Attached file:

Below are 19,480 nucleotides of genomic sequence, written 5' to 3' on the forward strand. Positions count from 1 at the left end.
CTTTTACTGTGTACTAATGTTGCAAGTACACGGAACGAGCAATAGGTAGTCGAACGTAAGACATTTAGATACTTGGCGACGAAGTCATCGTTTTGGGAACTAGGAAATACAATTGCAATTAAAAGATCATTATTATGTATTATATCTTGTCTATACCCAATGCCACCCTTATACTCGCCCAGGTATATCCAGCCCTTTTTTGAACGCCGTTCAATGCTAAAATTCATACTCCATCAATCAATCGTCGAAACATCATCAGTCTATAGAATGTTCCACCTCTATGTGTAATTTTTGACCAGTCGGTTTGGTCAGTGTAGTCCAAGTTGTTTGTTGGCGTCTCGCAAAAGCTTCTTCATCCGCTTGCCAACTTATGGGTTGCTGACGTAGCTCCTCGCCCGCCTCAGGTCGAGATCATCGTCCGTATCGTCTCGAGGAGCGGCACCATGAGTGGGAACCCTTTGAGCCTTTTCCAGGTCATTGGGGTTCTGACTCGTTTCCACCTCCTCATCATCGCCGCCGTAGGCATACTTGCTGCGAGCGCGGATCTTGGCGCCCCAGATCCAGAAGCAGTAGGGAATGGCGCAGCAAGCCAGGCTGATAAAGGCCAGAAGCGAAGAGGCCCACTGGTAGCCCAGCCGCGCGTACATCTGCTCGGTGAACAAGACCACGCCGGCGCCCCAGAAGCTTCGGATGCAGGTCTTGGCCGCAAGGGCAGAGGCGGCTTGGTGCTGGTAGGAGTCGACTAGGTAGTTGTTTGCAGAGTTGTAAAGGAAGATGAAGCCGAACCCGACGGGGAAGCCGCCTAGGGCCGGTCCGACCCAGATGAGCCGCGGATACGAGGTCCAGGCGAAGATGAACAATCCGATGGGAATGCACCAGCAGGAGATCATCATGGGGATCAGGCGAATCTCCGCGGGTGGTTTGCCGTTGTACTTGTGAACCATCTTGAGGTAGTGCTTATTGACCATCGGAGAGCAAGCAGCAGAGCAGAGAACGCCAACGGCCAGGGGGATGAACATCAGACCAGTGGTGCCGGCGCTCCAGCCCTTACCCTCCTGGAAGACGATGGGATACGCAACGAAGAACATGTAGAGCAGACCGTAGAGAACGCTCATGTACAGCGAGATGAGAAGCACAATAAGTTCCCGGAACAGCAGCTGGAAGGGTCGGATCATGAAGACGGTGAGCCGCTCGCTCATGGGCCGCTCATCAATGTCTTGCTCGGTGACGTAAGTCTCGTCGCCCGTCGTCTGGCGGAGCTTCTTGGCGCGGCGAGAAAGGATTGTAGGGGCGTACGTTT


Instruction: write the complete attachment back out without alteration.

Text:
Below are 19,480 nucleotides of genomic sequence, written 5' to 3' on the forward strand. Positions count from 1 at the left end.
CTTTTACTGTGTACTAATGTTGCAAGTACACGGAACGAGCAATAGGTAGTCGAACGTAAGACATTTAGATACTTGGCGACGAAGTCATCGTTTTGGGAACTAGGAAATACAATTGCAATTAAAAGATCATTATTATGTATTATATCTTGTCTATACCCAATGCCACCCTTATACTCGCCCAGGTATATCCAGCCCTTTTTTGAACGCCGTTCAATGCTAAAATTCATACTCCATCAATCAATCGTCGAAACATCATCAGTCTATAGAATGTTCCACCTCTATGTGTAATTTTTGACCAGTCGGTTTGGTCAGTGTAGTCCAAGTTGTTTGTTGGCGTCTCGCAAAAGCTTCTTCATCCGCTTGCCAACTTATGGGTTGCTGACGTAGCTCCTCGCCCGCCTCAGGTCGAGATCATCGTCCGTATCGTCTCGAGGAGCGGCACCATGAGTGGGAACCCTTTGAGCCTTTTCCAGGTCATTGGGGTTCTGACTCGTTTCCACCTCCTCATCATCGCCGCCGTAGGCATACTTGCTGCGAGCGCGGATCTTGGCGCCCCAGATCCAGAAGCAGTAGGGAATGGCGCAGCAAGCCAGGCTGATAAAGGCCAGAAGCGAAGAGGCCCACTGGTAGCCCAGCCGCGCGTACATCTGCTCGGTGAACAAGACCACGCCGGCGCCCCAGAAGCTTCGGATGCAGGTCTTGGCCGCAAGGGCAGAGGCGGCTTGGTGCTGGTAGGAGTCGACTAGGTAGTTGTTTGCAGAGTTGTAAAGGAAGATGAAGCCGAACCCGACGGGGAAGCCGCCTAGGGCCGGTCCGACCCAGATGAGCCGCGGATACGAGGTCCAGGCGAAGATGAACAATCCGATGGGAATGCACCAGCAGGAGATCATCATGGGGATCAGGCGAATCTCCGCGGGTGGTTTGCCGTTGTACTTGTGAACCATCTTGAGGTAGTGCTTATTGACCATCGGAGAGCAAGCAGCAGAGCAGAGAACGCCAACGGCCAGGGGGATGAACATCAGACCAGTGGTGCCGGCGCTCCAGCCCTTACCCTCCTGGAAGACGATGGGATACGCAACGAAGAACATGTAGAGCAGACCGTAGAGAACGCTCATGTACAGCGAGATGAGAAGCACAATAAGTTCCCGGAACAGCAGCTGGAAGGGTCGGATCATGAAGACGGTGAGCCGCTCGCTCATGGGCCGCTCATCAATGTCTTGCTCGGTGACGTAAGTCTCGTCGCCCGTCGTCTGGCGGAGCTTCTTGGCGCGGCGAGAAAGGATTGTAGGGGCGTACGTTT